Combing through Norval Turner’s history with wide receivers and looking for evidence of how he might turn Cordarrelle Patterson into a fantasy football phenom is a mostly fruitless venture.
This isn’t surprising, of course, since Turner’s offense is one predicated on a vertical attack that has created more than a few viable fantasy wideouts. None of them, however, made fantasy hay the way Patterson would: with short routes and lots of yards after the catch (YAC).
Patterson, when he finally got a chance to start over future Hall of Fame candidate Jerome Simpson, was deployed in a decidedly nontraditional way. He did his damage with smoke screens, hitches, and various other shallow routes, in part because his route running is raw — to put it kindly — and his quarterbacks were hardly competent.
Before we look at fantasy receivers who thrived with mostly shallow pass routes, let’s take a look at average depth of target (aDOT) for wideouts who have thrived in Turner’s offensive system. aDOT, for the uninitiated, is a measurement of depth per aimed throw.
Patterson’s 2013 aDOT was a low 8.5 — a not-inconsiderable concern for fantasy owners skeptical of the second-year Minnesota pass catcher.
Turner’s primary wide receivers since 2008 have an average aDOT of 16.2, a mark that would consistently rank among the highest aDOTs in any given season. Probably you noticed that that inflated average is nearly double Patterson’s rookie season aDOT — not exactly the hopeful sign we sought.
It’s important to recognize that the receivers listed above are all bigger than Patterson and excelled at the deep route. Jackson, for one, was made to dominate on contested throws way downfield.
One would hope that Turner uses Patterson in a way that fits his strengths, which don’t yet include precise route running and the sort of deep-ball acumen that Gordon, Jackson, and Alexander showed time and again as centerpieces in Turner’s offenses.
If the assumption is that Turner will play to Patterson’s strengths and not shoehorn him into a role that doesn’t fit his skill set, the question becomes: how often have receivers will exceedingly low aDOTs — guys who make their livings on short throws and YAC — ranked among the top fantasy wideouts.
Here’s a look at top-12 receivers with aDOTs of less than 10. I know that number is a bit arbitrary, but I think it’s important to have some wiggle room on either side of Patterson’s 8.5 aDOT.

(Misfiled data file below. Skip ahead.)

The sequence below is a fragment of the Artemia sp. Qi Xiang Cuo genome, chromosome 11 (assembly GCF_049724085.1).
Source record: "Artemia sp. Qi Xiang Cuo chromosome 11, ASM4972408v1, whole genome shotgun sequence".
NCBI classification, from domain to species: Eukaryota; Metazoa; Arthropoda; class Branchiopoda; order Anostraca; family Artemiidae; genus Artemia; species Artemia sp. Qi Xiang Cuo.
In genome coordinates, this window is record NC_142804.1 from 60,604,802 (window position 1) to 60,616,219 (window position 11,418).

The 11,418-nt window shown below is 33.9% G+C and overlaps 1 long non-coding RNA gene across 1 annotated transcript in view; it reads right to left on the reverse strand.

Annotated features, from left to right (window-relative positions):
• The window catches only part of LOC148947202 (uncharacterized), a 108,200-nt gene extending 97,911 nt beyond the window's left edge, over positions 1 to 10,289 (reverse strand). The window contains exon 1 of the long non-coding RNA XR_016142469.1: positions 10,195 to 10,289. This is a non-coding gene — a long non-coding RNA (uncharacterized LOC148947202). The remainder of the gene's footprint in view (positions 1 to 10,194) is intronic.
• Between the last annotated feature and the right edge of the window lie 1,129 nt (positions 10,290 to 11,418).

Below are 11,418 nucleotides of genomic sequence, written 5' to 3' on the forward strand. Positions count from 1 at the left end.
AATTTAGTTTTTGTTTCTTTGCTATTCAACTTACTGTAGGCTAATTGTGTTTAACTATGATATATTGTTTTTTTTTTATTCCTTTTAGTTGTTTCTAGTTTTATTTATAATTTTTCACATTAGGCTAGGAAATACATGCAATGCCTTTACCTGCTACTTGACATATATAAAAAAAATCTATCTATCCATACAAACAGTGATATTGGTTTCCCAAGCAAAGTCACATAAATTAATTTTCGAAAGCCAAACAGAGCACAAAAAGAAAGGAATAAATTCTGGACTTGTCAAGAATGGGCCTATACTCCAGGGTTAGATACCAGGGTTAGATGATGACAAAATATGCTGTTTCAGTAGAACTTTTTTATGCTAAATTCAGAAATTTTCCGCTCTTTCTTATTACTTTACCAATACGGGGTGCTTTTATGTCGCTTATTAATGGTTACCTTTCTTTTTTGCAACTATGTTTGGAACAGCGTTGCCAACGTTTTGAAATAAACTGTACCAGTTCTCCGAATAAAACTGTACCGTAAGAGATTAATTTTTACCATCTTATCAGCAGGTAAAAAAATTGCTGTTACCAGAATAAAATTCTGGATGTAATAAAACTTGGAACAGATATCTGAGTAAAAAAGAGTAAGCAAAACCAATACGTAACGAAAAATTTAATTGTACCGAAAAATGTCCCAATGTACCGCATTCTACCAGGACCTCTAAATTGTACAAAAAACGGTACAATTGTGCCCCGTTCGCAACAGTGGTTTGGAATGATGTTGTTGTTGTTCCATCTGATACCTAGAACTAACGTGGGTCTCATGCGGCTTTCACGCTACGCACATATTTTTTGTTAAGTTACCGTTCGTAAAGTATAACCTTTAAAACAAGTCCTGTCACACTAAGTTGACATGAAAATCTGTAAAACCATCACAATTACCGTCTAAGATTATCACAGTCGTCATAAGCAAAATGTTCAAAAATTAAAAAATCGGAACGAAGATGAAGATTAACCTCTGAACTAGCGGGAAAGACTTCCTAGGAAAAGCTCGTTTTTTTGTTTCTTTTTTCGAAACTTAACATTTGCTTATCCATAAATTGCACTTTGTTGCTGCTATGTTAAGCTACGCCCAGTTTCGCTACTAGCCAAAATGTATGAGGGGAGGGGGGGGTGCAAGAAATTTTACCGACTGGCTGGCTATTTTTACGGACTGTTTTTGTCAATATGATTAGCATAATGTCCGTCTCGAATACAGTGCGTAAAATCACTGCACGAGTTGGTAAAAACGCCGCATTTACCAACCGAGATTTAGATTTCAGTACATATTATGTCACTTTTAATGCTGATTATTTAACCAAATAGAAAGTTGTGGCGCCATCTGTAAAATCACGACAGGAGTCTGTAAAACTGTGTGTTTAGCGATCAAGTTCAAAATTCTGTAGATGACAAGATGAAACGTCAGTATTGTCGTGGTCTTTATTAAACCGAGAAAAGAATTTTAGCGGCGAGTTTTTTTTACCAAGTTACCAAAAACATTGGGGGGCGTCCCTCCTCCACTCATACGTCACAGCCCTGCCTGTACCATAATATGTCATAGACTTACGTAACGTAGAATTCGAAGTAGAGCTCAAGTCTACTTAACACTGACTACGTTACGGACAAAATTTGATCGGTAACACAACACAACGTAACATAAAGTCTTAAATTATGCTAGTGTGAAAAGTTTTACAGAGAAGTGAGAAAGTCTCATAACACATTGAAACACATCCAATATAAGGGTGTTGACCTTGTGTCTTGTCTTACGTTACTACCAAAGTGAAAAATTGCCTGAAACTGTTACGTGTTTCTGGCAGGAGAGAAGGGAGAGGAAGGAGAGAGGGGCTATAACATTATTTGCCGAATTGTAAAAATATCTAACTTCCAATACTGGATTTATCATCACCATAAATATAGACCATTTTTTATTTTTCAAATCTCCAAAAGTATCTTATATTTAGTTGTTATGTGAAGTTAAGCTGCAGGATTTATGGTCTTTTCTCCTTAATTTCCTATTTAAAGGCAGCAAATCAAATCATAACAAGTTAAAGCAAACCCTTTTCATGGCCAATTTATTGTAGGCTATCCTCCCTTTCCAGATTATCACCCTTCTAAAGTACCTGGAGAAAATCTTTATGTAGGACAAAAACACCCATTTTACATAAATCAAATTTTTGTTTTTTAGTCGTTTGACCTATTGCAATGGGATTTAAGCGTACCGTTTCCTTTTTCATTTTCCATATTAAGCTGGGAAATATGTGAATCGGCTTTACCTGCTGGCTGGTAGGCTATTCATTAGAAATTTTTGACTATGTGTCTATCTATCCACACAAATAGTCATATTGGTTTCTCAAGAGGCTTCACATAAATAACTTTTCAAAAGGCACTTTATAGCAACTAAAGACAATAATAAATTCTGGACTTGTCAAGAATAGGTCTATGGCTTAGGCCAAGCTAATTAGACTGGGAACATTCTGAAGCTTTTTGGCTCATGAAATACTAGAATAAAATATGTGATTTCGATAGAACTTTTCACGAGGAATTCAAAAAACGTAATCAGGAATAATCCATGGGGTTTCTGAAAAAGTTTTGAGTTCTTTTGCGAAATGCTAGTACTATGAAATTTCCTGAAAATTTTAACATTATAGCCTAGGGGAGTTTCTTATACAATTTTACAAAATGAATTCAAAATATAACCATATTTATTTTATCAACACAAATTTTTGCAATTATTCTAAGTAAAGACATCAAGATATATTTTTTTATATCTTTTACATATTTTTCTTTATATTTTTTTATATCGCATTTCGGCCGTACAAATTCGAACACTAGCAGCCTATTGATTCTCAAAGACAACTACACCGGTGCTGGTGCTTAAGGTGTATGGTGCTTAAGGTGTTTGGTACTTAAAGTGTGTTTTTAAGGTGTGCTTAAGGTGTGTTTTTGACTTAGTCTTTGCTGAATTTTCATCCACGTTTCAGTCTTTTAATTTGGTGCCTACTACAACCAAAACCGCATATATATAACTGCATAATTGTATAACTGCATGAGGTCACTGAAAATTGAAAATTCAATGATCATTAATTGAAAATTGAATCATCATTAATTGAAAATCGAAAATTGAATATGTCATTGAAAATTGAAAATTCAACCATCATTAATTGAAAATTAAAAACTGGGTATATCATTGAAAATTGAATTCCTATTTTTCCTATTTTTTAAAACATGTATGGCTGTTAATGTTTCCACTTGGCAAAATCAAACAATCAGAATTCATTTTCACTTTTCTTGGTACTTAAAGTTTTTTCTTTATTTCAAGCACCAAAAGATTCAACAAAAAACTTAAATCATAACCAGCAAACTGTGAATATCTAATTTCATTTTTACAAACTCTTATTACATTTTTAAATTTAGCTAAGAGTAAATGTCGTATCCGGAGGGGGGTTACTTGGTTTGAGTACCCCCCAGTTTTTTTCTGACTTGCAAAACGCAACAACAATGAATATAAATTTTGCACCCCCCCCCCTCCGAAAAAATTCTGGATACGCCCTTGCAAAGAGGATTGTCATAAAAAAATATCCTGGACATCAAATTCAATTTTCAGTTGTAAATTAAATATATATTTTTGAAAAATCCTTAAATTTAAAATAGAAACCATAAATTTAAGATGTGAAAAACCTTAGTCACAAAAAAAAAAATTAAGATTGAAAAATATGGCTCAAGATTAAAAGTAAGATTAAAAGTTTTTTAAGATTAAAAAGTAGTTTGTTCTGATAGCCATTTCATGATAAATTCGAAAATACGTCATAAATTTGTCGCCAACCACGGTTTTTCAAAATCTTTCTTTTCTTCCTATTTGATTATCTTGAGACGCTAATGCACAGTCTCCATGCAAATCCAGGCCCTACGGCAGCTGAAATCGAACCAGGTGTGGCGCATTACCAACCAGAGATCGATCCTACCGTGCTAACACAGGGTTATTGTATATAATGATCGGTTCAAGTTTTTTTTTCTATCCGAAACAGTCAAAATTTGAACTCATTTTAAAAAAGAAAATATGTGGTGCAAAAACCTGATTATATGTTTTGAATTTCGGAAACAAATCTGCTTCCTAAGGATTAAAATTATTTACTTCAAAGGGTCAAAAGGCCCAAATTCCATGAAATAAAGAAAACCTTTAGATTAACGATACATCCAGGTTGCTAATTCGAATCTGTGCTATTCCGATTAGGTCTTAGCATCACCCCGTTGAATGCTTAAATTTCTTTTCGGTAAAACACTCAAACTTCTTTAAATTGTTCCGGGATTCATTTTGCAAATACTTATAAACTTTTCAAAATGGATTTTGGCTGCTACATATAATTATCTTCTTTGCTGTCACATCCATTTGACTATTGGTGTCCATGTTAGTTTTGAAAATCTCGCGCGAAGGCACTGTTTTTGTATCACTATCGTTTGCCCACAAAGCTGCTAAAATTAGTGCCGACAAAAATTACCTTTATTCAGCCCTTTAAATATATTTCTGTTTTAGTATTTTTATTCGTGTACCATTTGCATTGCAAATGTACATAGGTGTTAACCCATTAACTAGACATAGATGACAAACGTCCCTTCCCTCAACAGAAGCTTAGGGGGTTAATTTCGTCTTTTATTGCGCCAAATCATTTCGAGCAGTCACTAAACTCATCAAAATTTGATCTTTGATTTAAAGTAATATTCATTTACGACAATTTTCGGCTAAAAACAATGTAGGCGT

Percy Harvin’s 2012 season didn’t make this list because he missed the season’s final eight games with a high ankle sprain. Harvin, in the midst of a campaign that would’ve made him fantasy’s third highest scoring receiver, is probably the best usage comparable to Patterson.
Patteron’s value, if he’s used the way we think he’ll be used in Turner’s offensive system, will hinge on his ability to get the ball in space, shatter defenders’ ankles, and outrun all comers once he’s in the open. If we’re going to put some stock in the players listed above, we might as well compare their YAC to Patteron’s 6.5 YAC average from 2013.
I think this, more than anything so far, is a good sign that top-end wide receiver fantasy production can be had with uncommonly short routes and high YAC. Even Welker, hardly a good Patterson comparable, was able to take a boatload of short routes and turn them into top-10 fantasy numbers.
Harvin’s unholy 8.9 YAC was sure to level off in 2012 if he had played a whole season, or anything close to it. Remember that Harvin was a dominant force for the first couple months of that season while maintaining an aDOT of around 4.5. That, dear reader, is ridiculous.
We’re not going to find pass catchers who have posted big numbers with short routes and plenty of yards after the catch in Turner’s various offenses. it’s important to know that if Norval plays to Patterson’s strengths in 2014, he wouldn’t be the first receiver to make his fantasy football living with a bottom-dwelling aDOT and an exceedingly high YAC.
In Norval we trust.